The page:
New Lessons in Hubris

The submersible Titan’s loss was no Greek tragedy. We had no hero with a tragic flaw; there was no grand discovery or revelation; we had, however, plenty of reversal of fortune (peripeteia). What we saw in the last week was a tragedy of spectacle, which humans always enjoy and which the media willingly provide.

At the same time, we and the media are guilty of giving short shrift to the thousands of desperate migrants now being lost at sea. A boat off Greece capsizes and hundreds die in the water. Viewers happily cut back to the more uncertain fortunes of the Titan. Its ending, predicted by some, was the anticlimax of a week-long deathwatch that drew millions of viewers. Few, I’m sure, wanted to think that the human drama was already over. Fewer still wanted to contemplate those hundreds dead in the Greek waters.

The four lost Titan passengers each paid $250,000 to die a quick, unsolicited death. An enormous air-sea search costing millions—as we will no doubt learn—was really a wasted effort since the sub imploded near the Titanic just an hour and 45 minutes after launch. Where was the effort to rescue the Greek immigrants?

Stockton Rush, the idiot savant who led OceanGate and piloted the dive, pitched the unimportance of safety and preferred innovation over proper testing and certification. The company will now be facing perhaps years of lawsuits. Rush already had a couple before his last and fatal dive.

I was immediately struck by the happy hubris of this guy in interviews. Well, how could sane people believe in someone who used off-the-shelf video controllers and RadioShack parts in vessels like this? An uncertified carbon fiber hull? Is the urge for perilous adventures so strong as to confound rational thinking? Two of the five passengers on board were experienced, smart, capable Titanic divers. They still bought in to this ride.

James Cameron, the seasoned ocean explorer (and “Titanic” filmmaker) was one of the few who spoke out about the disaster. He has made more than thirty successful dives to the Titanic. “OceanGate,” he said, “didn’t go through certification. It wasn’t peer-reviewed by other engineering entities, by any of these what they call classing bureaus that do certification for vessels and submersibles and things like that. That was a critical failure.”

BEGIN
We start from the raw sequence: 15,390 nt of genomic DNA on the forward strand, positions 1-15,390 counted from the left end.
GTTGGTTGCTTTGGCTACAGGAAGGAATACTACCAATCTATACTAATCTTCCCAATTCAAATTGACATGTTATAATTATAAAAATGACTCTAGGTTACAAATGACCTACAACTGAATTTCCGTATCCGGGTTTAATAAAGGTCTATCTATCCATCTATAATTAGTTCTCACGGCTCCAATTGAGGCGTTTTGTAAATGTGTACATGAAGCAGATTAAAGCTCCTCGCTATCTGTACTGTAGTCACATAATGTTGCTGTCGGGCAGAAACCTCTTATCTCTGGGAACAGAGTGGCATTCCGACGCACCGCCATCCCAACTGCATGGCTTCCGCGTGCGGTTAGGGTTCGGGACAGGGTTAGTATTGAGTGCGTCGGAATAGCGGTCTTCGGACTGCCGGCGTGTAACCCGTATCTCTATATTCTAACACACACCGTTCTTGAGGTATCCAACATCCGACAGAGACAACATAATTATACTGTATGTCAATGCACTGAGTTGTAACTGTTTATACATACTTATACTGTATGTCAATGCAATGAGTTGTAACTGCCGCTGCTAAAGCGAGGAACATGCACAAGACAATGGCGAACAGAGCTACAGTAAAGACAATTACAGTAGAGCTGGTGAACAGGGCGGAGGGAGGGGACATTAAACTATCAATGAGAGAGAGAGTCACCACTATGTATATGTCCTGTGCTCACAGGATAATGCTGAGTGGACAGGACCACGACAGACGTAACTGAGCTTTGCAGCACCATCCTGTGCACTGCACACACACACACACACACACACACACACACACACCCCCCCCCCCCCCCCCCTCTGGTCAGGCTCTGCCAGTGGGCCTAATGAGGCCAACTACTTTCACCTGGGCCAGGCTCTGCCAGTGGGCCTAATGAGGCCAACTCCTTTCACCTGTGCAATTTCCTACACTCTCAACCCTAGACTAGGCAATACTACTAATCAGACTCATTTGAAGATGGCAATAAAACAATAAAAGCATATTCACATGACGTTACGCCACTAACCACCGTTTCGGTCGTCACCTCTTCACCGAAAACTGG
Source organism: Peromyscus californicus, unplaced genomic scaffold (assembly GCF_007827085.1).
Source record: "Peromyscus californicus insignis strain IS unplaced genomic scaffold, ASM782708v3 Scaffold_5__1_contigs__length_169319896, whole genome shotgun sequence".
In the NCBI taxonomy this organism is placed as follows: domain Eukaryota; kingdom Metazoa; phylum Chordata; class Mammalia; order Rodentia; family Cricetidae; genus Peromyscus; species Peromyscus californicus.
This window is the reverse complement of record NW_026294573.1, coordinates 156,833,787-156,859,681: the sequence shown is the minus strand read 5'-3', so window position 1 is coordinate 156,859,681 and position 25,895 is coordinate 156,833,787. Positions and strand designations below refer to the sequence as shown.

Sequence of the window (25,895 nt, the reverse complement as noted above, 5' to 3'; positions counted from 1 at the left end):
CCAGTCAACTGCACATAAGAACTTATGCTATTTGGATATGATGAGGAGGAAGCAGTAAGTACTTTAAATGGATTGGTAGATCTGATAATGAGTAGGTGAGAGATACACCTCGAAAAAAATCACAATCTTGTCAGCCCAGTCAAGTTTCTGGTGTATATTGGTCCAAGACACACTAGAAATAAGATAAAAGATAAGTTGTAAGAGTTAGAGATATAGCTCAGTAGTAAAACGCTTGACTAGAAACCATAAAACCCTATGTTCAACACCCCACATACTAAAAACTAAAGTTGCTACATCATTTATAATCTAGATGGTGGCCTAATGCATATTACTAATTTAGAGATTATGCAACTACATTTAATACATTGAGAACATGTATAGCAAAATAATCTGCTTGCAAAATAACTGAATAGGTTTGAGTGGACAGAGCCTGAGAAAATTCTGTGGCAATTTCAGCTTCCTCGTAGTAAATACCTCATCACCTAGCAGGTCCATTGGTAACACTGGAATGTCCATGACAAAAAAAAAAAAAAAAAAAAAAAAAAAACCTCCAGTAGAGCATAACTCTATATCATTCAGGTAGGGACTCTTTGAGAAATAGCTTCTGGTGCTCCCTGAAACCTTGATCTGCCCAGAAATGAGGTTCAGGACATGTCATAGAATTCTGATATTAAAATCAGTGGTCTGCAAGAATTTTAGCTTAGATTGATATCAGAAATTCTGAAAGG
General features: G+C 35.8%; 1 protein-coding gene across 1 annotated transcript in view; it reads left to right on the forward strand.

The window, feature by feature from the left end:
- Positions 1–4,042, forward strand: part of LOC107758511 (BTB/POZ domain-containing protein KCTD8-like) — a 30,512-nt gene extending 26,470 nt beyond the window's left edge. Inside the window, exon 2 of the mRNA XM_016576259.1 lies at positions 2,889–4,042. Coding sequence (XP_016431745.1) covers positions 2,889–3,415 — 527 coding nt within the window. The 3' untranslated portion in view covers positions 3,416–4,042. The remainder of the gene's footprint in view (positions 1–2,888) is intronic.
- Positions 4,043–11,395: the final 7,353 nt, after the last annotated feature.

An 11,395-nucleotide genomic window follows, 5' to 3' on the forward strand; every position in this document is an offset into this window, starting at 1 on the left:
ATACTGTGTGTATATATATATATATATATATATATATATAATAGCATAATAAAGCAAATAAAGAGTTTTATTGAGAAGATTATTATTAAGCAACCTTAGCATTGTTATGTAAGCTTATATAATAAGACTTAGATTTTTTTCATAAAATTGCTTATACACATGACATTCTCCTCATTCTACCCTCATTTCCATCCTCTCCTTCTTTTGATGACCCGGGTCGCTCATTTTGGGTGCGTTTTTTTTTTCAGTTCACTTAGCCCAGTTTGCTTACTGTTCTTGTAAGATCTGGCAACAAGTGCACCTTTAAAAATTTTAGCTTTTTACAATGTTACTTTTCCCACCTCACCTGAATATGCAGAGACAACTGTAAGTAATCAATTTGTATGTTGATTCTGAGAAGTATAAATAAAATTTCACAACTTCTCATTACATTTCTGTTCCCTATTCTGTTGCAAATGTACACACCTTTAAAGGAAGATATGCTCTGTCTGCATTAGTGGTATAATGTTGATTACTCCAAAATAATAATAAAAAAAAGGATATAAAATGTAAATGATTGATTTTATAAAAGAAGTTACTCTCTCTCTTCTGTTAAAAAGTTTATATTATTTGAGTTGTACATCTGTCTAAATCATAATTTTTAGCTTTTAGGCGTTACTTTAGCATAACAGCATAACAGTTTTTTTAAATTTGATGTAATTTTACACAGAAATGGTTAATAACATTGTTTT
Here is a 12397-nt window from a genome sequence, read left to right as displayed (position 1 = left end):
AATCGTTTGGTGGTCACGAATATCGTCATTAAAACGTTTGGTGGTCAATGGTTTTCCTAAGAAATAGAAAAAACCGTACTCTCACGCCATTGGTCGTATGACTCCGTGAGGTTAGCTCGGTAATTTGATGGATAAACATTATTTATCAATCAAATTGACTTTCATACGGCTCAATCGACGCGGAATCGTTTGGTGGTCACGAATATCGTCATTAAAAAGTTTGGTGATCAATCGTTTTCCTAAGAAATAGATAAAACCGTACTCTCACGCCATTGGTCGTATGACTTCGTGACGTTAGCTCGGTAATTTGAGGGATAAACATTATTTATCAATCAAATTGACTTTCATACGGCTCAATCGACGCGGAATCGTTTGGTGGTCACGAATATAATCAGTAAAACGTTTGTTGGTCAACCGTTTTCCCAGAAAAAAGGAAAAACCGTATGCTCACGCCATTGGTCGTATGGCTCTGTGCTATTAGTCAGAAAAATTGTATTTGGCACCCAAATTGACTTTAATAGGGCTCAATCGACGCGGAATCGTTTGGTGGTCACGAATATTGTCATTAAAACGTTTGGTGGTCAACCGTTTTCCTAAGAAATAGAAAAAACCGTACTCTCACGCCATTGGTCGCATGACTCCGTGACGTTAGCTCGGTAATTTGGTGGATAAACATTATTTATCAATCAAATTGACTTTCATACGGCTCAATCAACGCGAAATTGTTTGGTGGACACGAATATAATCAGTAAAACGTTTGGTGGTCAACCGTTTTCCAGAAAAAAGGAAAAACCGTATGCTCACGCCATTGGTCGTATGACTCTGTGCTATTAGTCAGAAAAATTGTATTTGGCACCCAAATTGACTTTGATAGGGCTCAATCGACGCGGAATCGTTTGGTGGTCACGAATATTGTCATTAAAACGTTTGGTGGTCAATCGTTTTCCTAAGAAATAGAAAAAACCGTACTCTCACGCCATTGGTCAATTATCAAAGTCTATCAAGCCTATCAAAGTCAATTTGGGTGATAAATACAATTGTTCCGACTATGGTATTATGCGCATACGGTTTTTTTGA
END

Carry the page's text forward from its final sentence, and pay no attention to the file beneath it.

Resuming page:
I watched his interview on CNN. Toward the end he remarked on the supreme irony that both the Titanic and the Titan disaster were caused by hubris, that arrogant pursuit of power that goes against nature, the gods and human reason. So far, he’s the only commenter I’ve heard to use that word with regard to what happened in 1912 and what happened last week.

Titanic fascinates us because it seems like such a colossal failure of some kind of system back then, and 1,500 people paid the price for it. . . . The warnings were not heeded. They were warned about the ice, they had radio, Marconigrams, the Titanic captain was handed multiple warnings of ice ahead [yet] he steamed full ahead into a known ice field on a pitch dark night with no moon. If that isn’t a recipe for disaster, I don’t know what is.

It took just over a hundred years to prove once again that when the fates align, humans are their mindless victims.

5 Replies to “New Lessons in Hubris”

  1. Hubris in the headline. Wonderful.
    On the human front, there was one person in the Titan disaster who was a true victim, the 19-year-old son his billionaire father took along. I hate to think what the mother is feeling, as I can’t imagine that she didn’t have fears about the boy’s safety, whether she knew Rush was a gambler with his own and others’ lives or not.

    1. I was just about to write the same thing, that the only sympathetic character was the kid, who was afraid to go on the dive, but he saw how much his father wanted to go, and he wanted to be with him as a Father’s Day gift. As for Stockton Rush, the CEO of Oceangate who is totally responsible for the implosion, nothing, and I mean nothing good can be said about this ridiculous cowboy hustler who led people to their deaths because of his unbelievably stupid belief that “safety concerns are the enemy of innovation.” A real dickhead who is now a dead dickhead. Thanks for another excellent blog post, John.

  2. Seeing the photo again of the overloaded boat off Greece emphasizes the point, and makes one feel sick again.

  3. Although I feel compassion for the 5 among the Titan disaster (perhaps more for the 19 year old who was afraid but went along to please his father), my heart aches for all those lost at sea in the Greece disaster. It is a pity more attention was not given to that story in the media.

  4. Some people were philosophizing about the callous or gallows-humor responses to the Titan situation (lots of comments and/or memes, as you may have seen), eg, why are people’s reaction to this so seemingly uncaring or mean?
    Steve Albini replied thus:
    “Because it completely encapsulated everything awful about now. Outlandish amusement for the wealthy, trollish libertarian disdain for expertise and regulation, macho bro daredevilry capped off by signing a waiver. The only thing missing is a cop murdering somebody.”

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